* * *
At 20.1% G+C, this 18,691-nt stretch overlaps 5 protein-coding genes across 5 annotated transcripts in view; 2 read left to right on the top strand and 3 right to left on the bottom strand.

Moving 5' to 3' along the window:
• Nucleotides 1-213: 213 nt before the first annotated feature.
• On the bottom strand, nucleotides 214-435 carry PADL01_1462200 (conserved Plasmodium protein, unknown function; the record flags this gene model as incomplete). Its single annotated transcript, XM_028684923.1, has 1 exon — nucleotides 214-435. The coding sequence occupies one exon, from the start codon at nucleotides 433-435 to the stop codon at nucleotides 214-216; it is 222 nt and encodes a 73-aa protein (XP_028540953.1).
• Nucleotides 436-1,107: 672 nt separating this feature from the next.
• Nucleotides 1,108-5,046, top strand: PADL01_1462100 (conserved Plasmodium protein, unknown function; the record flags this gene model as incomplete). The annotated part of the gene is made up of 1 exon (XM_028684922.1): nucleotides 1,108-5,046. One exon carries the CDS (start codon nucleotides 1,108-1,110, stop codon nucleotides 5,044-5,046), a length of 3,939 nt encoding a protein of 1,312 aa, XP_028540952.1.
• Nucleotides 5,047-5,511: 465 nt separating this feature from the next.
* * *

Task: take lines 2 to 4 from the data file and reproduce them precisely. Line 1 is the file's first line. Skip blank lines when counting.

Moving 5' to 3' along the window:
• Nucleotides 1-213: 213 nt before the first annotated feature.
• On the bottom strand, nucleotides 214-435 carry PADL01_1462200 (conserved Plasmodium protein, unknown function; the record flags this gene model as incomplete). Its single annotated transcript, XM_028684923.1, has 1 exon — nucleotides 214-435. The coding sequence occupies one exon, from the start codon at nucleotides 433-435 to the stop codon at nucleotides 214-216; it is 222 nt and encodes a 73-aa protein (XP_028540953.1).